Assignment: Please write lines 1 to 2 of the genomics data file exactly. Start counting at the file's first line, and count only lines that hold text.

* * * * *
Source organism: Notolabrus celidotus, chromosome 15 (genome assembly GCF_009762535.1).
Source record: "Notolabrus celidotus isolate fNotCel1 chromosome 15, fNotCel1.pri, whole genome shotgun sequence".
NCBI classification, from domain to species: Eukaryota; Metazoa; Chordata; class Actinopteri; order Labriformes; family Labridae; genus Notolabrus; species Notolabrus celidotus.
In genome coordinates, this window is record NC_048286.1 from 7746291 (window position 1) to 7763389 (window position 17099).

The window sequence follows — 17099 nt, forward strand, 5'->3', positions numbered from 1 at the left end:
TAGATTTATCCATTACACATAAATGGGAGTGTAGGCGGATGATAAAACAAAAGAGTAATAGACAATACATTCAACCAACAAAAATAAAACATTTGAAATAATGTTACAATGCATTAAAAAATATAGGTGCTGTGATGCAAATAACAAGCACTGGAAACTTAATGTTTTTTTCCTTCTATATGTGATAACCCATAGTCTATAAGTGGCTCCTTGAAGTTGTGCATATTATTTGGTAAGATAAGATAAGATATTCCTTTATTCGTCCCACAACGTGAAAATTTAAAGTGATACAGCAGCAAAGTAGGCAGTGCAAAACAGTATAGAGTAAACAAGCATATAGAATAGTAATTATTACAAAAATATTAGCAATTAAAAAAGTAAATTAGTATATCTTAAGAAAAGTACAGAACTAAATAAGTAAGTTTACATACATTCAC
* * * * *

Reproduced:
Source organism: Notolabrus celidotus, chromosome 15 (genome assembly GCF_009762535.1).
Source record: "Notolabrus celidotus isolate fNotCel1 chromosome 15, fNotCel1.pri, whole genome shotgun sequence".